- If you’re at an event, be thoughtful and patient around time. Events may not start or end on time. This does not necessarily mean that people can’t be punctual. They may just value other things more highly, such as creating space to build relationships, or to be inclusive of everyone’s stories.
- Be sensitive during meal times. Food is a significant part of many communities and cultures. A colleague mentioned that in her tribe, elders eat first, and those who are able-bodied are expected to get plates for the elders or for mothers with small children. Be aware when you are at an event and not just jump directly into the food line.
- Don’t say costume when referring to native dance outfits and traditional wear. A dancer’s outfit is called regalia. As mentioned in this article on pow wow etiquette: “Often pieces of the regalia are family heirlooms. Regalia is created by the dancer or by a respected family member or friend. The feathers in particular are sacred and highly valued and cared for. The beadwork may take a very long time to complete. Sometimes years have gone into the final completion of a dancer’s regalia.”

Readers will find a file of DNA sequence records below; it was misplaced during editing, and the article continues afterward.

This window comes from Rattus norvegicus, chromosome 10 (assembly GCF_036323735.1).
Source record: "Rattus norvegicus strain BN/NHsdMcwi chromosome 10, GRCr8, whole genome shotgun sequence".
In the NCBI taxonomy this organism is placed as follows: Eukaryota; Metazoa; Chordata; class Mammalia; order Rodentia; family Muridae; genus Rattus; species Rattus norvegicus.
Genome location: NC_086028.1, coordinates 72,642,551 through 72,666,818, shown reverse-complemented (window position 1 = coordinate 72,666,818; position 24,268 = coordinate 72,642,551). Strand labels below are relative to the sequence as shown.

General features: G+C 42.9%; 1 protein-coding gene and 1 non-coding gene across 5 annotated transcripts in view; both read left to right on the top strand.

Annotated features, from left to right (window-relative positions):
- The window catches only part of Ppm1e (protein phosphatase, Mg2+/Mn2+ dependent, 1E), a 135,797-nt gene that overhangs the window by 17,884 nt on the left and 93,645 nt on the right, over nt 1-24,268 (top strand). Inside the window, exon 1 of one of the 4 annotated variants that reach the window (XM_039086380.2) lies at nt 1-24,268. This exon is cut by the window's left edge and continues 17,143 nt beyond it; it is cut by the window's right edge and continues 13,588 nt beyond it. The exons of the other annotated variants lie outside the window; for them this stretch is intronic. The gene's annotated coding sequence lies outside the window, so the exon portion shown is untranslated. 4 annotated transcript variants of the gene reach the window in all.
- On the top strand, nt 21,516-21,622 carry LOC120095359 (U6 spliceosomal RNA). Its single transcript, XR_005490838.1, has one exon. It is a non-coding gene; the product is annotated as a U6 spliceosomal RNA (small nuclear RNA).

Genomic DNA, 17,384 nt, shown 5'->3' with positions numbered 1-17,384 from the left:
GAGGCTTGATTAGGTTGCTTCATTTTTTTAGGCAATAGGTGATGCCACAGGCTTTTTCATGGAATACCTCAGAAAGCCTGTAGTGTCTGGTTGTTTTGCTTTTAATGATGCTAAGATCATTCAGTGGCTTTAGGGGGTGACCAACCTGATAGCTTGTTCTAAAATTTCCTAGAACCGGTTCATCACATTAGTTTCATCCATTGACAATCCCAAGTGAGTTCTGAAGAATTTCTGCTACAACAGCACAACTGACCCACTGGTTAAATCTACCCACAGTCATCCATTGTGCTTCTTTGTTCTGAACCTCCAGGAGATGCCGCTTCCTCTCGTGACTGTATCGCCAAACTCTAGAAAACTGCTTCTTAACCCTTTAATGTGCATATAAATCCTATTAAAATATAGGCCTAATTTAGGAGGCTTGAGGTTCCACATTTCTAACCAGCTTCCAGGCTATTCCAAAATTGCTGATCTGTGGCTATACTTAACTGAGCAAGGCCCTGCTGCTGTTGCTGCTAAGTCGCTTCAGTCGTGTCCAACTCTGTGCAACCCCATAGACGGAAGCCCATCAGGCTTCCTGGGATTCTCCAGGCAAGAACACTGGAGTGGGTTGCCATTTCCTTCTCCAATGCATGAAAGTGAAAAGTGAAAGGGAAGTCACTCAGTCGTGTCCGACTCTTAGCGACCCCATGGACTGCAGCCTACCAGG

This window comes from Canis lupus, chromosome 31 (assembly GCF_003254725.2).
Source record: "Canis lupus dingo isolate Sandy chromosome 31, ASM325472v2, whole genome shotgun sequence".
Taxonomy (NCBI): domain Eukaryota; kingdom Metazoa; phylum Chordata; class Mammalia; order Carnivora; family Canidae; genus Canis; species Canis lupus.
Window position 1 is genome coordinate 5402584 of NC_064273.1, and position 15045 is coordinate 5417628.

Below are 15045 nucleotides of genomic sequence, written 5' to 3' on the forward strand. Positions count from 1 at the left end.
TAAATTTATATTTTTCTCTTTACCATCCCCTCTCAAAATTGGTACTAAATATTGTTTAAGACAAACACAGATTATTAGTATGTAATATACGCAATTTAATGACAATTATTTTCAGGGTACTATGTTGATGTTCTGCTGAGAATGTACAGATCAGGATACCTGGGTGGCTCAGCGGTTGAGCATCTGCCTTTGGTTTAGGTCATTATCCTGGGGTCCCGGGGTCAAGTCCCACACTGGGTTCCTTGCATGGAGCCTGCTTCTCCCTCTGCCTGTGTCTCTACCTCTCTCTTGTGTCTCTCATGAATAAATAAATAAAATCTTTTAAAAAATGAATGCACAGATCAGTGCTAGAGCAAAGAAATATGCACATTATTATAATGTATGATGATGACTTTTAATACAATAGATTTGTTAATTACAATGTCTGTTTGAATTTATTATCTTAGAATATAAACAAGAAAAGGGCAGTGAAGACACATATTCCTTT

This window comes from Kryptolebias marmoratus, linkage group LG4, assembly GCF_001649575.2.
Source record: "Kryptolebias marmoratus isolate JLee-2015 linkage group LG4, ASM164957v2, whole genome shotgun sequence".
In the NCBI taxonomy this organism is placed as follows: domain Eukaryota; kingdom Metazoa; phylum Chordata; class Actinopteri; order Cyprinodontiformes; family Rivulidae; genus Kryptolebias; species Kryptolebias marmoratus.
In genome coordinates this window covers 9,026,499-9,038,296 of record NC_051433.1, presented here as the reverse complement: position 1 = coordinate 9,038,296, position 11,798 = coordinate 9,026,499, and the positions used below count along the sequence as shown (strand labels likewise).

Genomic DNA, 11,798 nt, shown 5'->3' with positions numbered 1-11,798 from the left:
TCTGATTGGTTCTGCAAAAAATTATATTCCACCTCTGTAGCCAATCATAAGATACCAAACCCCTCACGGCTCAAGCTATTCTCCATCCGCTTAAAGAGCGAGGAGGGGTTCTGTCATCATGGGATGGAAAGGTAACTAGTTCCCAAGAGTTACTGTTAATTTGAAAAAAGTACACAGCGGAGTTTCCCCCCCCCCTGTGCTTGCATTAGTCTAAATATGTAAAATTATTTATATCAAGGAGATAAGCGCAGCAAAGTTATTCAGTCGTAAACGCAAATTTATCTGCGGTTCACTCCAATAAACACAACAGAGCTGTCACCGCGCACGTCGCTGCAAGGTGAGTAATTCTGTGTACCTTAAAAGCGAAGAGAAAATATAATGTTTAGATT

- Do not assume Native Americans have high rates of alcoholism. Actually, as mentioned here, Native Americans have “the highest rate of complete abstinence. When socioeconomic level is accounted for in a comparison group, alcoholism rates are no different for AI/ANs than for other ethnic or racial groups.” Adds a colleague, “But alcohol WAS used to obtain illegal signatures for treaties and access to lands and resources that belonged to tribal people. So maybe don’t invite Natives to do ‘business’ in a bar without checking in first.”
- Do not tokenize people. As with other marginalized communities, they’ll know if you are only trying to look diverse, or to look good for a grant application or something. Spend time building actual relationships, and ensure people and organizations are equitably compensated.